Biographies

Father Leo J. Steinbach, MM

Born: June 24, 1905
Ordained: February 1, 1931
Died: October 31, 1994

Father Leo John Steinbach died at St. Teresa’s Residence, Maryknoll, New York, on Monday, October 31, 1994 at 11:20 p.m. Father Steinbach was 89 years old and a Maryknoll priest for 63 years.

Leo John Steinbach was born on June 14, 1905 in Chariton, Iowa, son of Herman J. Steinbach and Anna Metz Steinbach. He had two sisters and six brothers, one of whom is Brother Frederick H. Steinbach, M.M.

Leo was brought up on the family farm and had his early education in local public schools and at Des Moines Catholic Academy. He studied at Columbia College (later known as Loras College) in Dubuque, Iowa, and went on to St. Mary’s Seminary, Baltimore, Maryland, to study for the diocesan priesthood. It was after hearing lectures given by Maryknoll missioners at St Mary’s that he entered Maryknoll in 1928 and was ordained a priest at Maryknoll, New York, on February 1, 1931

Father Steinbach’s first mission assignment was to the Maryknoll mission of Yong Yang, Korea, In 1933 he began the study of the Japanese language with a view of working among the Japanese residents in Korea.

In 1936 he faced health concerns and in 1937 he was recalled to the United States. Father Leo spent many months at the Maryknoll Sisters’ sanatorium in Monrovia, California, and was eventually discharged as cured. In 1938 he was assigned to Maryknoll’s Japanese parish in Los Angeles, California. He returned to Korea in 1939. At the beginning of December 1941 and World War II, he was interned by the Japanese and later repatriated to the United States.

On Thanksgiving Day in 1942 Fr. Leo took up pastoral work among the Japanese in the Relocation Camp at Manzanar, California. His contact with Japanese in Korea made him well qualified for work among the evacuees in the U.S. He spent long hours teaching and ministering to the internees and his zeal attracted many to the Church to study the doctrine and eventually to request baptism.

After the war he returned to Japan and, except for occasional brief furlough visits to the United States, remained in Japan where he was especially involved, first with expatriate Koreans and later among the handicapped and aged in the Kyoto area.

The corporal and spiritual works of mercy were the center of Father Leo’s missionary priesthood. His many years of missionary work in Japan had a tremendous positive impact on the Diocese of Kyoto where served as pastor in various parishes. In addition, he built and directed two nursing homes for the aged. Fr. Leo was highly respected by many members of the diocese – priests, religious and lay.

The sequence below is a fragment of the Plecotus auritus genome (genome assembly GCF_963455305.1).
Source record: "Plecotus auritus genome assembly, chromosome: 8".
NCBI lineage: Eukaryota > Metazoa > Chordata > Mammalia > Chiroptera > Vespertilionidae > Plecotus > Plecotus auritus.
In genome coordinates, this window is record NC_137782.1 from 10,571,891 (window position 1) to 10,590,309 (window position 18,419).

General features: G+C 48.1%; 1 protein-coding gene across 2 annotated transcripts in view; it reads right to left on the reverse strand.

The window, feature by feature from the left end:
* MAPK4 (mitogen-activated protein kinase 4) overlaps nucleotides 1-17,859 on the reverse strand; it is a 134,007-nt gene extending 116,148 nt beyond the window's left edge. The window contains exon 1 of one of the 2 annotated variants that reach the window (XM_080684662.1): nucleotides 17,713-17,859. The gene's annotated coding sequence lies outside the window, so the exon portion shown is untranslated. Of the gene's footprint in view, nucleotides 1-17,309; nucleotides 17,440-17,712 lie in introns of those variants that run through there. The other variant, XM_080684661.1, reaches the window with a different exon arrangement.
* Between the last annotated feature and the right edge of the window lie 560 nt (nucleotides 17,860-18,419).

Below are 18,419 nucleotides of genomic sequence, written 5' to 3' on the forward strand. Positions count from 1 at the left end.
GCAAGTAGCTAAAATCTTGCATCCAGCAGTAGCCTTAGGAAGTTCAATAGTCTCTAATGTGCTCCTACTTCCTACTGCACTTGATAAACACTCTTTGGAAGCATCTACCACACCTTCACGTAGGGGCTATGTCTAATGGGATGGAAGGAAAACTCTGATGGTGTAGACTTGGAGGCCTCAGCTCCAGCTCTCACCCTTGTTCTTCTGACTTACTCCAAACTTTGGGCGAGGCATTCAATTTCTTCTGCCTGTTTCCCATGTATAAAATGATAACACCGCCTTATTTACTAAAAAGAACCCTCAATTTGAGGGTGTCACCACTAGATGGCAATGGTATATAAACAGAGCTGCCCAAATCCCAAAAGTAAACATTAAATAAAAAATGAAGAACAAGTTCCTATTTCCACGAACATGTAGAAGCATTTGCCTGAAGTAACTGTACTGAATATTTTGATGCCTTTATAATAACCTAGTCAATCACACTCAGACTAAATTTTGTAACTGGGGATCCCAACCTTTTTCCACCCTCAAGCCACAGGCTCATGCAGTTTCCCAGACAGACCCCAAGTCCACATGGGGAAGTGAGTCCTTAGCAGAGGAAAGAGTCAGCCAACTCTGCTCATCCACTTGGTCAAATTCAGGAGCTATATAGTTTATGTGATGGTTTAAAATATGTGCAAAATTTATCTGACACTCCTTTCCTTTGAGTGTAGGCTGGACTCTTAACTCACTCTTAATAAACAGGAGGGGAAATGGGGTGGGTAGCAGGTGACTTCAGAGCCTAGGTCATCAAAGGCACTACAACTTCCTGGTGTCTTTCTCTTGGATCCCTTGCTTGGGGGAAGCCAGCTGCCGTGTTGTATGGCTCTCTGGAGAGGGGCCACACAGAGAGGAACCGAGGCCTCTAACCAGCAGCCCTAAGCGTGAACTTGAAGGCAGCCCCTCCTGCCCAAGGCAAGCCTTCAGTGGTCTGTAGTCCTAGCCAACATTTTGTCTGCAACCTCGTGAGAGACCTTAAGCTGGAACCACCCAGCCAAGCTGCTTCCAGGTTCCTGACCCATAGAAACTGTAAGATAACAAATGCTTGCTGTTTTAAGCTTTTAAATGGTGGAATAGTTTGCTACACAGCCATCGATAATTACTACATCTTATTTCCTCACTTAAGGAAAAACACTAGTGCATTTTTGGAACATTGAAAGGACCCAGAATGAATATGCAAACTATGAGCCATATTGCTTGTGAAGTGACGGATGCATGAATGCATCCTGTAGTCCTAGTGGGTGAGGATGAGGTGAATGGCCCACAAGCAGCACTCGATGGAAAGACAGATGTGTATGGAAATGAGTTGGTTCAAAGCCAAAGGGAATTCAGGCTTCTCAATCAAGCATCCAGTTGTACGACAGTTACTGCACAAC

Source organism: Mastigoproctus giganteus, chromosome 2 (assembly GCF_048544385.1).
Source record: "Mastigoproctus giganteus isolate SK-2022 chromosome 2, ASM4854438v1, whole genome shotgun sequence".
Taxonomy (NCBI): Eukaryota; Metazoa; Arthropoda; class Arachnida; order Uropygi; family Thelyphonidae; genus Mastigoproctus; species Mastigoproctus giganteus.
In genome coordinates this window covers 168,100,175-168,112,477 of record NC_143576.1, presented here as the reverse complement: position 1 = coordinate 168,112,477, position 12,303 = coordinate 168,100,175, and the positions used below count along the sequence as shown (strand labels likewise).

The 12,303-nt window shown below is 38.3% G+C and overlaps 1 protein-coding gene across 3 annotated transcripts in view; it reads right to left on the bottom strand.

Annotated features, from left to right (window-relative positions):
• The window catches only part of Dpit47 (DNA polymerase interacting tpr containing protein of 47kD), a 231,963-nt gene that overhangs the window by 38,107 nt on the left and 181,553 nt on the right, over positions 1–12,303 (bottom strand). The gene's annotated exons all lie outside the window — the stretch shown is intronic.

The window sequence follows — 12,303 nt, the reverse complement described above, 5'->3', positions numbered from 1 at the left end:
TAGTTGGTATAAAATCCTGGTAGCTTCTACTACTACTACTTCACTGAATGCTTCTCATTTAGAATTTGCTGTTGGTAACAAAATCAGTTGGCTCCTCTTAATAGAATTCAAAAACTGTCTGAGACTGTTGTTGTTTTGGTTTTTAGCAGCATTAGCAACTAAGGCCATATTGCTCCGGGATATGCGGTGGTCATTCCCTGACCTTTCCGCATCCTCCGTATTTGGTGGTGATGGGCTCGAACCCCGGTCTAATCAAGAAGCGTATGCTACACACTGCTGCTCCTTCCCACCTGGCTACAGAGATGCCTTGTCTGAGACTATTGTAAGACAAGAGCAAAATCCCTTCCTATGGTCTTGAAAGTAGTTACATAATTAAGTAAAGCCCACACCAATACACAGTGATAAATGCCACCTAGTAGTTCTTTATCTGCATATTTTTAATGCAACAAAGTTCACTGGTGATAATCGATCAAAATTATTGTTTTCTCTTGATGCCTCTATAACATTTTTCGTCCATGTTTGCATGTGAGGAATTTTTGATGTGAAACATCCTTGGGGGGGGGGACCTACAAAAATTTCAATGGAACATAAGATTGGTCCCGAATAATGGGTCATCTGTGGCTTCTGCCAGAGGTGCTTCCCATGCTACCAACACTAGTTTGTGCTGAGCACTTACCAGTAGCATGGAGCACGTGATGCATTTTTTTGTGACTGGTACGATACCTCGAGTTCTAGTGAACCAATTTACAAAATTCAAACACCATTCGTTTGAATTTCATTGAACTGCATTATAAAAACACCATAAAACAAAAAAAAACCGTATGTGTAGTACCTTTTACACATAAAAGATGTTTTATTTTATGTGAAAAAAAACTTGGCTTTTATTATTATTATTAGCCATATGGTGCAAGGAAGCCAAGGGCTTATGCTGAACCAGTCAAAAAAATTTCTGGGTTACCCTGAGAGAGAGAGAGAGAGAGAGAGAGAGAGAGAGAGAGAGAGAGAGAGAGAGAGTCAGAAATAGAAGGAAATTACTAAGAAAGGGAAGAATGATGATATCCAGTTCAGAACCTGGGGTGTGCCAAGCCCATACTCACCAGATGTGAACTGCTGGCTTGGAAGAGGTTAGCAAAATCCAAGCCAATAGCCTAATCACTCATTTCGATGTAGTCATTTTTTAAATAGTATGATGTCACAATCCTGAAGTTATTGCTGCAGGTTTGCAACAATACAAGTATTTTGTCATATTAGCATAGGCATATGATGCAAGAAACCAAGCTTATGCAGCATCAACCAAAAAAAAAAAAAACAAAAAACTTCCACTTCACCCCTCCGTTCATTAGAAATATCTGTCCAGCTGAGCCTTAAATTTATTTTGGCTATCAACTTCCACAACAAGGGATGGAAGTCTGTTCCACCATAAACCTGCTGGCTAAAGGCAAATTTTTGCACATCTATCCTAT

Still active in his late seventies and early eighties, he was engaged in collecting and sending clothing to the needy throughout Japan and Southeast Asia, a project he had begun in his early days in Japan. At the same time, he continued to promote devotion to the Green Scapular.

In his later years he became enthralled by the ‘Little Pebble’ group organized by a visionary in Australia who considered himself an official interpreter of the Blessed Virgin Mary’s apparitions and messages and the next and final Pope. The beliefs and predictions of this group, unfortunately, caused disturbing disruptions in the Catholic community in Japan.

Father Leo was known as a kind and affable person with a touch of temper that could make him stubborn at times. He was utterly dedicated to his work and did all in his power to provide for those under his care. He had little use for vacations and Home Leaves.

In 1989 he was enrolled in the Special Society Unit with residence at Maryknoll Residence, Los Altos, California, After the devastating earthquake in the San Francisco Bay Area October 17, 1989, he transferred to St. Teresa’s Residence, Maryknoll, New York, where he remained until his death.

Wake Services were conducted for Father Steinbach at St. Teresa’s Residence Chapel and Our Lady Queen of Apostles Chapel at Maryknoll Center, New York, on November 2, 1994. A concelebrated Mass of Christian Burial was celebrated at Our Lady Queen of Apostles Chapel, Maryknoll, New York, on November 3, 1994. Fr. Joseph McGehren was Principal Celebrant and Fr. Robert Reiley was the homilist. Interment followed in the Maryknoll Society Cemetery. Fr. James Kroeger officiated at the graveside service.